Burt Reynolds
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Pop Culture

The Timeless Swagger of Burt Reynolds

Time is a bitch, especially when it comes to pop culture. When news broke that Burt Reynolds died of a heart attack Thursday at 82, how he was remembered on social media depended completely on the age of the person linking to the coverage.

Take a really close look: Are most of the people paying tribute older than 40? Do the majority sit in the 45-65 age range? The reason why is simple: There was no bigger movie star in the 1970-1990 time frame than Reynolds. Everything about him was scrutinized, from his mustache, to the various women he married or dated, to even how natural his current hairpiece looked. In the pre-internet era, there were few stars as ubiquitous as Burt.

And he enjoyed the hell out of it. "My movies were the kind they show in prisons and airplanes, because nobody can leave," he told Time magazine in 1972. And that self-deprecation was right, to an extent. Much of Reynolds' superstardom was built on silly action movies like Gator or Stroker Ace, where he smirked through fights and car chases in movies with plots that are generally forgotten.
But then, there were the more memorable action movies, like the legendary Smokey and the Bandit, where, as "The Bandit," he continually outsmarted Sheriff Buford T. Justice (Jackie Gleason, in his best bluster) while romancing the out-for-thrills Carrie (Sally Field). It was a role that required more charm than anything else, but the presence of acting powerhouses like Gleason and Field reiterated that he can hold the screen with the best of them.

People tend to forget that Reynolds, who audiences watched for the first 15 years of his career on TV shows like Gunsmoke and Dan August, was also a pretty damn fine actor. The movies that cemented his movie-star status—Deliverance in 1972, and The Longest Yard two years later—had actual stories and emotion, where Reynolds couldn't just do his wink-and-chomp-gum act that he perfected by the time he got to Smokey. He had range, acting in dramas like Deliverance, or rom-coms like Starting Over, Paternity and Best Friends. Then, paired with one his best buddies, Dom DeLuise, he could do just straight-out farcical comedy, first in Mel Brooks' Silent Movie and later in the Rat Pack-esque chase film The Cannonball Run.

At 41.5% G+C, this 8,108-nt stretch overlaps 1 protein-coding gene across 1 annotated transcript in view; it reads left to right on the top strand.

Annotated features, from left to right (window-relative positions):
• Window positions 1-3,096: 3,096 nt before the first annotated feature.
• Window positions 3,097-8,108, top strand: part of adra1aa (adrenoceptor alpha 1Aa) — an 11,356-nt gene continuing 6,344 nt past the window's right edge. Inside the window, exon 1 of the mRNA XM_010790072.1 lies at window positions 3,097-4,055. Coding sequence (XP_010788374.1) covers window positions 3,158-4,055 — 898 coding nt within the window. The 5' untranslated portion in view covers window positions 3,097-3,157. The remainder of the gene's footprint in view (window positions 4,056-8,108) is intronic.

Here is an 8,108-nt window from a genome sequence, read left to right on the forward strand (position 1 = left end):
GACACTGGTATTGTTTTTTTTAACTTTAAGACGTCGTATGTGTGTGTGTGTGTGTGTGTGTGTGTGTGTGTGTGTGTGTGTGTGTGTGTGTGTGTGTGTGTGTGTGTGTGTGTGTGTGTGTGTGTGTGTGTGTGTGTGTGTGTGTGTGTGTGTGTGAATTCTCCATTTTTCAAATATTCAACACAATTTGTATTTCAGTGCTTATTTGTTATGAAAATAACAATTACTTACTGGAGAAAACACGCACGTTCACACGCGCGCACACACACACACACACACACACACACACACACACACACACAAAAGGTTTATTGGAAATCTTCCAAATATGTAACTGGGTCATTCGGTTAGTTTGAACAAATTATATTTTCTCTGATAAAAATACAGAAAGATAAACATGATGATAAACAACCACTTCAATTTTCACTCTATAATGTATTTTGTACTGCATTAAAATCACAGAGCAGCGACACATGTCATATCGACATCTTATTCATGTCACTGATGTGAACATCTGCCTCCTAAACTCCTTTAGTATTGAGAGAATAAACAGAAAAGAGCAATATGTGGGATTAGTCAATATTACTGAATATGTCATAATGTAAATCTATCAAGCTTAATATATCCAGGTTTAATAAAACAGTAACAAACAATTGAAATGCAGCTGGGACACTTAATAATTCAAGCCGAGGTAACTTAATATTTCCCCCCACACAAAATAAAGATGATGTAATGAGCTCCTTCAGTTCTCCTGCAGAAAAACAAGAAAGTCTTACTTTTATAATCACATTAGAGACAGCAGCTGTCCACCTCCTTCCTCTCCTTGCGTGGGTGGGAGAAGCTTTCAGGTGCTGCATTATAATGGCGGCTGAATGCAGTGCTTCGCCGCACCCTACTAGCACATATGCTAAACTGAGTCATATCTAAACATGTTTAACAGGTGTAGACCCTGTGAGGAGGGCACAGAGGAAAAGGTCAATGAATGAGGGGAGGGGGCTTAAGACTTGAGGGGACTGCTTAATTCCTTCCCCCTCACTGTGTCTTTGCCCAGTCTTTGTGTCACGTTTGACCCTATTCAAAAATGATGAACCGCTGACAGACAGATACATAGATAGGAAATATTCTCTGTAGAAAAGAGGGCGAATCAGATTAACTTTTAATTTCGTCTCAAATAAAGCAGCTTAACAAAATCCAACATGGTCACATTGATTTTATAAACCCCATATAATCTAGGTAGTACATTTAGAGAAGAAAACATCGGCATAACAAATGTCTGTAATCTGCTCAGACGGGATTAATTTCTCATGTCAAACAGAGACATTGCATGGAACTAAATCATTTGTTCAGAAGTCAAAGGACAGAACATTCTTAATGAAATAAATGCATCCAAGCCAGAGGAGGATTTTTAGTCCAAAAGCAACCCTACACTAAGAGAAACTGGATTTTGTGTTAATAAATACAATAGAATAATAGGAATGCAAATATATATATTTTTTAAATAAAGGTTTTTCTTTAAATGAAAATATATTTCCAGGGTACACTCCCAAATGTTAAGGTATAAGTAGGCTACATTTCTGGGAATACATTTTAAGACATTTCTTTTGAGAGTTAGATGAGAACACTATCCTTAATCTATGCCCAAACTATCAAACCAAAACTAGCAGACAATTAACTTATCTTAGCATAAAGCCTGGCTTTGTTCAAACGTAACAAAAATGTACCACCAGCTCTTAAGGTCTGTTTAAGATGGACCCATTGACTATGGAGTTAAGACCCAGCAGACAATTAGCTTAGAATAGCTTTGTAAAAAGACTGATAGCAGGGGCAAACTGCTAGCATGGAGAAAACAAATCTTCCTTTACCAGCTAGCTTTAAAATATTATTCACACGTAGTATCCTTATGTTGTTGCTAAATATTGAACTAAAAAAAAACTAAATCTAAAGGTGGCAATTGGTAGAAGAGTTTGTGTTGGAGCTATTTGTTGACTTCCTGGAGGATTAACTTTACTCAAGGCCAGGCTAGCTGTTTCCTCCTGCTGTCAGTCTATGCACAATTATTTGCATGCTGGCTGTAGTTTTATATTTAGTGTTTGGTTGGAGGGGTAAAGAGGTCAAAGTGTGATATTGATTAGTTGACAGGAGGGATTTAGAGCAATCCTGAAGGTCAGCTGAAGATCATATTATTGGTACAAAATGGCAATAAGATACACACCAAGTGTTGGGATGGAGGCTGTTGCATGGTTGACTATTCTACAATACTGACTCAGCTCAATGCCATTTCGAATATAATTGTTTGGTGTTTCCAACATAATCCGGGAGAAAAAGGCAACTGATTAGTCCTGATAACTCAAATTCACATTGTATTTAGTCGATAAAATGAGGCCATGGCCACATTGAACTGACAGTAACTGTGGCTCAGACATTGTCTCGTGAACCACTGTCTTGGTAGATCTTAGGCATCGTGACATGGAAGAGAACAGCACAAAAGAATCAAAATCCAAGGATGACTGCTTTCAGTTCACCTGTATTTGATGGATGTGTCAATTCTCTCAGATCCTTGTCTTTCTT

Make no mistake: The world knew that Burt Reynolds was a megastar, and he did, too.
Yes, Reynolds did the whole Rat Pack thing well before George Clooney and Brad Pitt revived the idea with the Ocean's movies. He even had members of the original Rat Pack, like Dean Martin and Sammy Davis Jr., in on the fun. In fact, in many ways, Reynolds was the proto-Clooney, with the added feature that he fully embraced his sex appeal, like when he did a nude centerfold for Cosmopolitan in 1972 that has been so enduringly famous, Ryan Reynolds (no relation) paid tribute to it in marketing for Deadpool.

But once Evening Shade, his second return to television (following the short-lived B.L. Stryker) ended in 1994, Reynolds decided to go back to his acting roots. It's not like people stopped giving him roles. But he knew that the superstar life wasn't for him anymore, and he wanted to become the character actor he started as in the '50s. Ironically, it led to his best work; he got an Oscar nomination for playing porn king Jack Horner in 1997's Boogie Nights. It also spurred him to reflect on his tabloid heights. In his 2015 memoir, But Enough About Me, he wrote: "I was No. 1 at the box office five years in a row, which I don’t think anybody has done since. In 1978, I had four movies at once playing nationwide. If I met you then, I’m sorry."

That's the level of self-awareness that moved him to take himself out of the Hollywood gossip machine over a quarter-century ago. Which is why his death was met with a bit of a shrug by those under 30. Make no mistake: The world knew that Burt Reynolds was a megastar, and he did, too. But the fact that he was able to see that and adjust to a quieter pace made his career all the more remarkable.

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